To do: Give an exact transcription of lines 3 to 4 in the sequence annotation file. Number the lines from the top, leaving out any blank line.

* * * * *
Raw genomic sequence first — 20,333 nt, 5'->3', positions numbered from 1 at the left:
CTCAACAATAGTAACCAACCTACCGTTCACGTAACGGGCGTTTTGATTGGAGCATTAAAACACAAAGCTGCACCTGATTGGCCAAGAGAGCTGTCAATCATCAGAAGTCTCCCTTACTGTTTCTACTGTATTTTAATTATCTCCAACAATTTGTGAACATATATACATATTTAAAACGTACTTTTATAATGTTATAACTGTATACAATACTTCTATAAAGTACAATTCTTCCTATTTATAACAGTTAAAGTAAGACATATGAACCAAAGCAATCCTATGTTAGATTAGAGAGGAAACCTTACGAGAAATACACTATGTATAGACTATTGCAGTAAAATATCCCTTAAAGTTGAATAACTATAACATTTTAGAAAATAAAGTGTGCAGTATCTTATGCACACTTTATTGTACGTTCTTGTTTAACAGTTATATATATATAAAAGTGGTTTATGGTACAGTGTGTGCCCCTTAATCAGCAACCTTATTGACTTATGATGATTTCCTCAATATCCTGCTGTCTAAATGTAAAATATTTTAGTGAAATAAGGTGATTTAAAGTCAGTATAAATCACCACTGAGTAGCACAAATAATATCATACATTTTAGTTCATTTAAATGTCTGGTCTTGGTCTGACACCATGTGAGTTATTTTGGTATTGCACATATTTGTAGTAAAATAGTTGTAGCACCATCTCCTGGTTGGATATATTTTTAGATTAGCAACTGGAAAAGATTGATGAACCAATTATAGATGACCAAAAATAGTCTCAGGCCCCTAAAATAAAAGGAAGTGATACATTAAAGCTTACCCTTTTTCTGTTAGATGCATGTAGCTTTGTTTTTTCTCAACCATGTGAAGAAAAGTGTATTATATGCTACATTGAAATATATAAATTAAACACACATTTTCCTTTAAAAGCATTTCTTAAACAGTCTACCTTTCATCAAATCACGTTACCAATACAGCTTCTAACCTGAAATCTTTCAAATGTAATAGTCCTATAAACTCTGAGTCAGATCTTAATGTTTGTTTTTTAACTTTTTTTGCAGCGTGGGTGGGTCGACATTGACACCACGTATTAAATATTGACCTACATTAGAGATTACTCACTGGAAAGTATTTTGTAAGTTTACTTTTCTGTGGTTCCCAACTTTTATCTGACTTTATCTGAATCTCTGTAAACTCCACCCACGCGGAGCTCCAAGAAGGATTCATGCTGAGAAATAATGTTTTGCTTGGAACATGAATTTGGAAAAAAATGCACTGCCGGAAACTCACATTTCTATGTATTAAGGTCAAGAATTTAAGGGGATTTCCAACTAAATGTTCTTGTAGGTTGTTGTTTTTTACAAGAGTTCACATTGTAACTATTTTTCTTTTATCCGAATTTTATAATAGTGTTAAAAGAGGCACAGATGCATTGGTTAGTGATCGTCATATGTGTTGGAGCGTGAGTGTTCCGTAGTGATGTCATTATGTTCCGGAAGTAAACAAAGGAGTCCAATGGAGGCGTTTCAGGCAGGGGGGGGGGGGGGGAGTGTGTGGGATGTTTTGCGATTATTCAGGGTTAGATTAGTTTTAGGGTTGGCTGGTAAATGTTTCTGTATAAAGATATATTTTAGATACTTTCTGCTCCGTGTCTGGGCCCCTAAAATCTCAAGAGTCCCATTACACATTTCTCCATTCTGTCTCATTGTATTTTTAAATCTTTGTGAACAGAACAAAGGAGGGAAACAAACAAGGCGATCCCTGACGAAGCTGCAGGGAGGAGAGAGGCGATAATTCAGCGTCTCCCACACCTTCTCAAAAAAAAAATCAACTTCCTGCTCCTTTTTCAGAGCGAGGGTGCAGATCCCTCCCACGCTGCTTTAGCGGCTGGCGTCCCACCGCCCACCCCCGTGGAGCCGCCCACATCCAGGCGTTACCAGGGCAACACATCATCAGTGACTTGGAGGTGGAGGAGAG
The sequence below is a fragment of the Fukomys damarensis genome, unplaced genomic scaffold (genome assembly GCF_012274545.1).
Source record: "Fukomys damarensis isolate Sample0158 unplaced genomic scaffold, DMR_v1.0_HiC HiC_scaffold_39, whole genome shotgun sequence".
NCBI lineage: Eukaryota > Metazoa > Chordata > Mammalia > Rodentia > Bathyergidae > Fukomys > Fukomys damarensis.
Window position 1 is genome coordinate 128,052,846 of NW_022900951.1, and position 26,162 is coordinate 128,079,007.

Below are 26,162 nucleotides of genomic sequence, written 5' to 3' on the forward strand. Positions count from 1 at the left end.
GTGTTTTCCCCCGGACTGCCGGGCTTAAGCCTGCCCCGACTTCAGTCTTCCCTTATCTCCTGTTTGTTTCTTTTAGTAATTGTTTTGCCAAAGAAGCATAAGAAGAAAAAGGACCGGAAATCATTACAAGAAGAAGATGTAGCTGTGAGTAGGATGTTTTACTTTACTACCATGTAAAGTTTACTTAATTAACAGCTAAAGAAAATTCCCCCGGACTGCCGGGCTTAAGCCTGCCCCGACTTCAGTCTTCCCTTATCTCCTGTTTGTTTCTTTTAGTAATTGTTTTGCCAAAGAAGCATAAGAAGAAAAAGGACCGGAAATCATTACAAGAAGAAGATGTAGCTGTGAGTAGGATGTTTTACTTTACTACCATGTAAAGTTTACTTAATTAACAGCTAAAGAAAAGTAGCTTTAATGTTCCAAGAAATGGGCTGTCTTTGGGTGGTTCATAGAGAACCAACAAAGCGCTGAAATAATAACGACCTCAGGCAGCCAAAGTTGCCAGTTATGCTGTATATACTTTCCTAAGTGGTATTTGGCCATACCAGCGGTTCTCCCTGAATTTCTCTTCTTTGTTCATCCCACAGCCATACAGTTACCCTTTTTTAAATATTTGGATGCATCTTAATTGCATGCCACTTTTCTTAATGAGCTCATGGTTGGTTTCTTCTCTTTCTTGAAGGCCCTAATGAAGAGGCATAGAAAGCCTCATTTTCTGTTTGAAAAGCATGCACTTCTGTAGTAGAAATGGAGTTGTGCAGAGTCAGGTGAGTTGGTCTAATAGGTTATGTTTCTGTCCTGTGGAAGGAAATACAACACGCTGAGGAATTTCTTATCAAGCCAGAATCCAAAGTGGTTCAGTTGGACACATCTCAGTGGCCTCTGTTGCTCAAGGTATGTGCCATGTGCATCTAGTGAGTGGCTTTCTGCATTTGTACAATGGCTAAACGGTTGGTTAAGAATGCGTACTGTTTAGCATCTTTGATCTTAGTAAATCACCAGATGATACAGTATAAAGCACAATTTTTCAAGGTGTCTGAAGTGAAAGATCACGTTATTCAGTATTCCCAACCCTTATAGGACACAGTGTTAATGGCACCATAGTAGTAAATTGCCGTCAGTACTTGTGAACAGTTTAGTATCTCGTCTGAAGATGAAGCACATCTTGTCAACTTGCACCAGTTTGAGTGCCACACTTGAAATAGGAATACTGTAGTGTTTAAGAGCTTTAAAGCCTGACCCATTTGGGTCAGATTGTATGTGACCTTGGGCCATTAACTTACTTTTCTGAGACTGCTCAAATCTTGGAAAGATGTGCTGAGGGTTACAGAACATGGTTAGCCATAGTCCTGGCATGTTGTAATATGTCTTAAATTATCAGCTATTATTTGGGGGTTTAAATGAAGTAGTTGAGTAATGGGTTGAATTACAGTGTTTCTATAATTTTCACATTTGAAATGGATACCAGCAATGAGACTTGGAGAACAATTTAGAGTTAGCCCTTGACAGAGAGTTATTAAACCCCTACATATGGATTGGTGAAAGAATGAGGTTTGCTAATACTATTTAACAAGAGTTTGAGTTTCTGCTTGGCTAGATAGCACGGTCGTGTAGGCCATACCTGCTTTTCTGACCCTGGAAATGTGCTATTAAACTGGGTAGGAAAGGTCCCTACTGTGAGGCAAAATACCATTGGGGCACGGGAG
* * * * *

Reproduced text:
The sequence below is a fragment of the Fukomys damarensis genome, unplaced genomic scaffold (genome assembly GCF_012274545.1).
Source record: "Fukomys damarensis isolate Sample0158 unplaced genomic scaffold, DMR_v1.0_HiC HiC_scaffold_39, whole genome shotgun sequence".